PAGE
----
We are approaching the season of Lent. Actually it's less of a season, more of an interruption.
It interrupts our habits with the challenge to pray and fast, to study and to give. It interrupts our complacency by beginning with Ash Wednesday when we face the truth that we are mortal, that is, that we will die. Then it interrupts our despair by leading day by lengthening day to Easter Sunday, when we see new life explode from a grave as Jesus rises from his own death and invites us to rise with Him from ours.
Here are some ways in which Lent will be interrupting us at St Michael's Wandsworth Common.
- Lent begins on Ash Wednesday which is on 14 February. We will have an Ash Wednesday Holy Communion service in the church at 12noon and then we will be taking our ashes out on to Northcote Road as we, once again offer 'Ashing on the Street.' This is the offer to pray for people and to mark them with the sign of the cross on their head or their hand as a sign of God's presence in the midst of our mortality.
- As well as our usual midweek pattern of worship, in Lent the Lady Chapel will be open for private prayer Monday - Wednesday 10am-3.30pm. We will have a range of resources to inspire your prayer.
- Join in our monthly prayer meeting on the first Tuesday of the month on Zoom.
For those who love to pray and walk, why not plan to meet up with others to do that in a more intentional way in the season of Lent as the spring arrives?
- In the Monday Bible study and in a weekly evening group that will meet on a Tuesday at the Vicarage, we will be studying "Borders and Belonging" by Pádraig Ó Tuama and Glenn Jordan. The authors were the leaders of the Corrymeela Community in Ireland. This book focuses on the Old Testament book of Ruth. He's what the Church Times review says, The authors present Ruth's story as a four-part drama. She is not only a widow, like her mother-in-law, Naomi, but a Moabite, regarded by Israelites as hostile and immoral. Can she overcome the stereotyping and be seen for who she really is rather than what she is thought to represent? She achieves this by showing how law and tradition can be overcome or reinterpreted by the power of kindness, what the Bible calls 'hessed'. She demonstrates that personal and human encounter are more important than ethnicity. That all sounds very nice, but the value of this book is that it does not gloss over the difficulties. Ruth's story is about destitute and marginalised people learning to survive, challenging inherited understandings of purity, hearing the voices of the ignored, and seeing the gaps where compassion may thrive, and the need for people to take the kind of risks which she and Boaz took.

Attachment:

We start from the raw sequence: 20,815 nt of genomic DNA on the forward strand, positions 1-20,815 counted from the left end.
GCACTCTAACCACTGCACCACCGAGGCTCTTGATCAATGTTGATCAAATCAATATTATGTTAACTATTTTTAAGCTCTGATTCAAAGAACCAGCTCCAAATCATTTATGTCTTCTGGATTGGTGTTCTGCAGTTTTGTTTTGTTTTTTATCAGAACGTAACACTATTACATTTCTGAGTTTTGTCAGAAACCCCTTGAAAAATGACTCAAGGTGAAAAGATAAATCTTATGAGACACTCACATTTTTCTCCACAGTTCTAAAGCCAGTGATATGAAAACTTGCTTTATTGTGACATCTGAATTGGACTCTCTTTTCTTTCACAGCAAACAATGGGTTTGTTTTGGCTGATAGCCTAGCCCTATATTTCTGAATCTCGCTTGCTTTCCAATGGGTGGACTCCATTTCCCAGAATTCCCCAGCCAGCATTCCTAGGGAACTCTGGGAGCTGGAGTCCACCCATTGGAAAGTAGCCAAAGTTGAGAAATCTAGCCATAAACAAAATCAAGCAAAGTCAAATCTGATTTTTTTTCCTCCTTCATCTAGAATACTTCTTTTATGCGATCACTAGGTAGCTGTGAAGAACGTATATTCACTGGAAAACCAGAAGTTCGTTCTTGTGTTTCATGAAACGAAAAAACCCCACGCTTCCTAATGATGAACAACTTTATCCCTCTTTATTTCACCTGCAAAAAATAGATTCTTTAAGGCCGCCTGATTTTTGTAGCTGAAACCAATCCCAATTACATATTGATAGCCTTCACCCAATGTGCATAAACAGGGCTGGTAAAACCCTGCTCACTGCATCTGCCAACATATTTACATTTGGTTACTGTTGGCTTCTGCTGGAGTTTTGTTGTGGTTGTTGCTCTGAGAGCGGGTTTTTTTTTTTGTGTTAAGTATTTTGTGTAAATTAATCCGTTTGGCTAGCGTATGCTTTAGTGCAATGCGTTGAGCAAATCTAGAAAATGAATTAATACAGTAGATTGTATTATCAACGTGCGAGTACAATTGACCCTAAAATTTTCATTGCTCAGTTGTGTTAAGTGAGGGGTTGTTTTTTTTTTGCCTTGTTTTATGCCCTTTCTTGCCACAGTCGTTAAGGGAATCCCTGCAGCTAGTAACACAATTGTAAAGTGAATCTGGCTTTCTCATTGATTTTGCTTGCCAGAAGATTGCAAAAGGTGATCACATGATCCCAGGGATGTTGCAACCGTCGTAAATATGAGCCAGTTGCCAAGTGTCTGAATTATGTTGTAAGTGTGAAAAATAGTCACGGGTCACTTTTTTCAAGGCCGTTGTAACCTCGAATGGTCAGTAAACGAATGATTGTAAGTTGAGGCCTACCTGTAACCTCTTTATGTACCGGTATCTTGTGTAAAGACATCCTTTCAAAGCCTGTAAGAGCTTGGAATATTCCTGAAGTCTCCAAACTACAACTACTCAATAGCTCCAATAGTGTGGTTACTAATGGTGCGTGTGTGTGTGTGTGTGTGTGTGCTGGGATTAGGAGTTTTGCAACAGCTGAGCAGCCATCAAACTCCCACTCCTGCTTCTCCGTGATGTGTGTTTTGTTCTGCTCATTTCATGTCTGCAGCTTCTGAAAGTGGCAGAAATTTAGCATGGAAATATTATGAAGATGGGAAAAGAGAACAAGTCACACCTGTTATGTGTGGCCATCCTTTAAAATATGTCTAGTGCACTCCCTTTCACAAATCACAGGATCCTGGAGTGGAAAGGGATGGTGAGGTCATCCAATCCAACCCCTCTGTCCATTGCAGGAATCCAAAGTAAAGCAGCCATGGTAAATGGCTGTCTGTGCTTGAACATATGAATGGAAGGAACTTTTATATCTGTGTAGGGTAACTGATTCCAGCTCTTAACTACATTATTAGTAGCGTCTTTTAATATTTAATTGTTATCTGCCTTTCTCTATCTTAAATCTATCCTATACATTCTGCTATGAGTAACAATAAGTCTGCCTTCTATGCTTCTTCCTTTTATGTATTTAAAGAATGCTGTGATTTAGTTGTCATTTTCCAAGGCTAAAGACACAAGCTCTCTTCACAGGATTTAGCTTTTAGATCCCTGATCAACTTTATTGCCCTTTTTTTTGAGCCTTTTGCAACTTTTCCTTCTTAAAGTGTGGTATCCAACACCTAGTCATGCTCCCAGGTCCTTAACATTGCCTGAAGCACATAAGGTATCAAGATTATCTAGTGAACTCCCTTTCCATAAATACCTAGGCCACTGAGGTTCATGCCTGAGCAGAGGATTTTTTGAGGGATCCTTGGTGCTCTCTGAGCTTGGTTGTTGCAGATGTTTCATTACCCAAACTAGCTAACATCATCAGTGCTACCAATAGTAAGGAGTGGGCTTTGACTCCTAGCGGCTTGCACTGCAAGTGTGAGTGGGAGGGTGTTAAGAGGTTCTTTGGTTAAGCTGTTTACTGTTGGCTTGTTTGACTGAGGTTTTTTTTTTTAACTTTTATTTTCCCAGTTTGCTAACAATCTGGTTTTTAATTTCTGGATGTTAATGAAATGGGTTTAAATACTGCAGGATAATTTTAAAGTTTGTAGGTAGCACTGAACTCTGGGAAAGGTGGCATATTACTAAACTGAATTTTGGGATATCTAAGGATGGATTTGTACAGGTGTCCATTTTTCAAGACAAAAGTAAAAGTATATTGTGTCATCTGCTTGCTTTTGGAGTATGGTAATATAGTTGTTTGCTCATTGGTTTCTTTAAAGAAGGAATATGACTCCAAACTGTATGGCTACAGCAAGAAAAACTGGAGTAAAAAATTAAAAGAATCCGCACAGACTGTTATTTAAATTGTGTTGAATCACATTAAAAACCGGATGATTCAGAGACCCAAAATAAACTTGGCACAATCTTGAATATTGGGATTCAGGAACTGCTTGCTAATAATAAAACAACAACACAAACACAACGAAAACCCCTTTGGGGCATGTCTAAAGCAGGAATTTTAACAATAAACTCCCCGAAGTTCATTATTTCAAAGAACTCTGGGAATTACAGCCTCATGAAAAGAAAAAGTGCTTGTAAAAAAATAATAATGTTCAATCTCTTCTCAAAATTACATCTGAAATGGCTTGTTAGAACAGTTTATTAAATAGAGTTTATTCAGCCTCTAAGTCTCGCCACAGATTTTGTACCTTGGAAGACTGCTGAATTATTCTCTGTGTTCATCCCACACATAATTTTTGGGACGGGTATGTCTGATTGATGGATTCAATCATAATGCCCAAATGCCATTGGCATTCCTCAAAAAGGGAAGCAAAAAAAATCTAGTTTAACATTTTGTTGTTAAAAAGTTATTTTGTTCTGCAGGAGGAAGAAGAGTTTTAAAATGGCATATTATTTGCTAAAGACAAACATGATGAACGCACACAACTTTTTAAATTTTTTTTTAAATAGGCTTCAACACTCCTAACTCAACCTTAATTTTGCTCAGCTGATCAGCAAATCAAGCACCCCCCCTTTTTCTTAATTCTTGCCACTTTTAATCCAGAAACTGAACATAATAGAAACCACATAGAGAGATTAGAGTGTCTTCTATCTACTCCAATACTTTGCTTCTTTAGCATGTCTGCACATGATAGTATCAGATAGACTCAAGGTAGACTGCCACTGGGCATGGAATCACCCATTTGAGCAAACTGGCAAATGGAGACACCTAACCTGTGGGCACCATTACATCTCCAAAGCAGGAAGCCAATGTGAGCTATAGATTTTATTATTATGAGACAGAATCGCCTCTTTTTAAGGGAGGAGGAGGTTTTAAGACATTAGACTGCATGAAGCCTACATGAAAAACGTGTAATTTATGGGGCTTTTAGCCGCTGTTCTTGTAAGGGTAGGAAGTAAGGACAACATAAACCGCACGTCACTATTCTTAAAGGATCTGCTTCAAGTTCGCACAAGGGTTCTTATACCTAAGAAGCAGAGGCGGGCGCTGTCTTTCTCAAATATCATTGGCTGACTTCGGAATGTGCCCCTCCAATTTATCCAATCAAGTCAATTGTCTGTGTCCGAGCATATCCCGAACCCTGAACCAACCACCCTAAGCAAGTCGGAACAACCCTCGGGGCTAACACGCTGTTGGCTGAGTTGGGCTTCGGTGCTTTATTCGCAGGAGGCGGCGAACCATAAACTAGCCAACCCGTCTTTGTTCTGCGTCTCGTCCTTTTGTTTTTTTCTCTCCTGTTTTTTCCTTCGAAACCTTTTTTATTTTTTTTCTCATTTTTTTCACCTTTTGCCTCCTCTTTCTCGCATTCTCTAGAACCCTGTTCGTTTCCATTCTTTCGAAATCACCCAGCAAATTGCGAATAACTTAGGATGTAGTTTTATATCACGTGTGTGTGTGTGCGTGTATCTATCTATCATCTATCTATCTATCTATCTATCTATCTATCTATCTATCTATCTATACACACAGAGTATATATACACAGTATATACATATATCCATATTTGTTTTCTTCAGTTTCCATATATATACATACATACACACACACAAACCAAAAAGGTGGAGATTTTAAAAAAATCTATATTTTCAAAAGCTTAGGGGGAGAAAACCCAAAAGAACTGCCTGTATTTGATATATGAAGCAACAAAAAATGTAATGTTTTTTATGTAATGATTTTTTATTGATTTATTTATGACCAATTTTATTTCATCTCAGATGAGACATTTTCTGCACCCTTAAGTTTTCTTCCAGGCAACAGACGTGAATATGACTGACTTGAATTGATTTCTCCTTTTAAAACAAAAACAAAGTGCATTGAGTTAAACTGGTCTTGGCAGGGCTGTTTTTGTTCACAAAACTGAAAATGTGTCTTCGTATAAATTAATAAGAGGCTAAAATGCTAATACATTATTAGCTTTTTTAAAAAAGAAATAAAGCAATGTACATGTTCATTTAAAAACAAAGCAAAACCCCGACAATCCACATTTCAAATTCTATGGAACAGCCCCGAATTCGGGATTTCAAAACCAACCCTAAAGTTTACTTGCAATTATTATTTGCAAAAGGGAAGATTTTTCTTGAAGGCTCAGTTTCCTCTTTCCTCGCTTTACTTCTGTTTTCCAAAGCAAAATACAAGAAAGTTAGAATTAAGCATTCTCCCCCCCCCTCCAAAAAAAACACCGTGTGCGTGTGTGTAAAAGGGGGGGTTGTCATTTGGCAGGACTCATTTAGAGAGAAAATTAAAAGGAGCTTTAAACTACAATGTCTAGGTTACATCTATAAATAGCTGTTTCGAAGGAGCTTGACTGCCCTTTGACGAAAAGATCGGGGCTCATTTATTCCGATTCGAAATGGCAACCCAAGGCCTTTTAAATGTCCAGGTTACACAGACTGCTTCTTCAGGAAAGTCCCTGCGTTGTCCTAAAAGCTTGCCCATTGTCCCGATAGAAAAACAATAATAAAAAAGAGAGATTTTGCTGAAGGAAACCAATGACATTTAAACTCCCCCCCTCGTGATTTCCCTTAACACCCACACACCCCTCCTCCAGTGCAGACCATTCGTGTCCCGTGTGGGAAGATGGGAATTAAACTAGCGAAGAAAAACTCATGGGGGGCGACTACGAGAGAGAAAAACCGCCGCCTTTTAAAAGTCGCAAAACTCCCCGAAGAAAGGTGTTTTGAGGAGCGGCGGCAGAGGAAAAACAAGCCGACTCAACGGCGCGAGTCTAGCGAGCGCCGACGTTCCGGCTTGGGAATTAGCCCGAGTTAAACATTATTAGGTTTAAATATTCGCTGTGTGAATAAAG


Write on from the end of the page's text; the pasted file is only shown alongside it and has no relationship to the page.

Please join in either on Mondays at 9am in the church or on Tuesdays at 7.30pm at the vicarage from 19 February until 26 March.
- On Sundays we will be using the Church of England's set readings for the season to focus on some discipleship commands. Namely to be baptised, to follow Jesus, to love, to share Holy Communion and to be generous. These services will be especially designed with children and young people in mind as we hope to see some come to baptism and to receive Holy Communion for the first time at our Easter Sunday Celebration. If you are a parent of a young person who might like to take this next step or you yourself would like to, please prioritise Sunday services in Lent. And please let me know.
- We will have a Giving Sunday on 3 March when we will encourage thought and prayer into individual and family giving to this church and to charitable causes more generally.